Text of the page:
It is unusual for a Hearing to be over in just one day. At the end of the day, or possibly by email afterward, your Arbitrator will set further Hearing dates which may be a month or two away. Sometimes five days’ worth of Hearings can be spread out over five months.

Check out this list for how your Hearing day will likely proceed.

As you can see, a Hearing can take a very long time.

  • Opening statement by your Union lawyer.
    • This includes what the case is about and the type of evidence the Arbitrator will hear.
  • Opening statement by the employer’s lawyer.
  • “Direct examination” of the Union’s first witness.
    • Your Union lawyer will ask the witness questions to assist in a direct telling of the story.
  • “Cross-examination” of the Union’s first witness.
    • This is an opportunity for the employer’s lawyer to ask the same witness questions. Generally, they will attempt to try and get the witness to agree with the employer’s version of the story.
  • “Re-direct” is an opportunity for your Union lawyer to ask a few questions of the witness.
    • This is done to clarify things that came up in cross-examination.

The process (Direct, Cross, and Re-direct) is repeated for each of the Union’s witnesses, until the Union closes its case.

Then the employer begins calling witnesses. The same process (Direct, Cross, and Re-direct) takes places for each one of the employer witnesses in turn, until the employer closes its case.

Final arguments or final submissions will be presented once both parties provide all of their evidence.

At the end, each lawyer has a chance to summarize the evidence and use it in legal arguments. They often refer to case law (other similar arbitration cases) to convince the Arbitrator to decide the case in their favour.

This can be a difficult and frustrating process. This is particularly true if it is a time-sensitive case or if the worker has no income while the case is ongoing. Often justice delayed is justice denied: This means that sometimes it is in the best interests of the Grievor to agree to a settlement rather than get into a lengthy Hearing.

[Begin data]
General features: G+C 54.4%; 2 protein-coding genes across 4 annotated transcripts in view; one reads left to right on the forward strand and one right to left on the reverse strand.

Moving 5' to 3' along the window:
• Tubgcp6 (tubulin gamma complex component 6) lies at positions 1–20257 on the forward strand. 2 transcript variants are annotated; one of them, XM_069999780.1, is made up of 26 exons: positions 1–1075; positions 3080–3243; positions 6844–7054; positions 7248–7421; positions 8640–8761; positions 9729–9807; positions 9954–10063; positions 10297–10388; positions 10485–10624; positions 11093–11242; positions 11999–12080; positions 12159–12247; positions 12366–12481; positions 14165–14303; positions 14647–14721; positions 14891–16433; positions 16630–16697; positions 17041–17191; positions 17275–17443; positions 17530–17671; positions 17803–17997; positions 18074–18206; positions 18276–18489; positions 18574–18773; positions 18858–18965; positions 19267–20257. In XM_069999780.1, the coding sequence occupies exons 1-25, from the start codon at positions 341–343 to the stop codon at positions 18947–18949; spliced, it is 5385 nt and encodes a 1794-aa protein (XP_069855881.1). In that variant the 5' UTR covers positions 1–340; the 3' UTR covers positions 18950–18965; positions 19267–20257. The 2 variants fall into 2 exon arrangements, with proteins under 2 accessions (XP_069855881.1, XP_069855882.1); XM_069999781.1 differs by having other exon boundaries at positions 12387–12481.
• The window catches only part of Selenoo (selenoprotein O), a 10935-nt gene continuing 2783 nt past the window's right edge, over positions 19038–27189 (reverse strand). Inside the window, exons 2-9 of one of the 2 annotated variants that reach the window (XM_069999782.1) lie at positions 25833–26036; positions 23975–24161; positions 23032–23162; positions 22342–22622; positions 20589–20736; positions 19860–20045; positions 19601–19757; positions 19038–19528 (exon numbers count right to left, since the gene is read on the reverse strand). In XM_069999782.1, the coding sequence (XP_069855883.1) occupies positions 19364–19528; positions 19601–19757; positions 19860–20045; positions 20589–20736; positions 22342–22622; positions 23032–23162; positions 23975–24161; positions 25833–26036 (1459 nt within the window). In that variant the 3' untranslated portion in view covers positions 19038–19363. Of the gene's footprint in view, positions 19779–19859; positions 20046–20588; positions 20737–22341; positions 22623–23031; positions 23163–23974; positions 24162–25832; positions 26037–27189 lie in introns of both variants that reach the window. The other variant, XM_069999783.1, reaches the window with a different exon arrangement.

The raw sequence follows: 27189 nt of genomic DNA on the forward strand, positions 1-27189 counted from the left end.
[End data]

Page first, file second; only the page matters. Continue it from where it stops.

A settlement ensures a resolution that likely favours your case in some way. That resolution might be better than insisting on your “day in court,” which will take longer and you risk losing.

Each case is different and it’s important to talk to your Union lawyer about your case and your options.

The Grievance and Arbitration process is a fundamental resource for Unionized workers to correct a violation of their collective agreement. Most grievances are settled without the need for a Hearing because of the cost and length of time required to go through the process. But, if you end up in a grievance that cannot be settled, Arbitration is the next step to resolution.

Disclaimer: The views expressed here are solely those of the author(s). The material and information provided on this website are for general information only and should not, in any way, be relied on as legal advice or opinion. The author(s) make(s) no claims, promises, or guarantees about the accuracy, completeness, currency, or adequacy of any information linked or referred to or contained herein. No person should act or refrain from acting in reliance on any information found on this website, without first obtaining appropriate professional advice.